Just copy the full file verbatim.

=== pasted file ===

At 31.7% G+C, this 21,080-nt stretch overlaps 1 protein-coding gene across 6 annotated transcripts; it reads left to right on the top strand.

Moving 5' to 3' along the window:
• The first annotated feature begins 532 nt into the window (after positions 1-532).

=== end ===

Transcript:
At 31.7% G+C, this 21,080-nt stretch overlaps 1 protein-coding gene across 6 annotated transcripts; it reads left to right on the top strand.

Moving 5' to 3' along the window:
• The first annotated feature begins 532 nt into the window (after positions 1-532).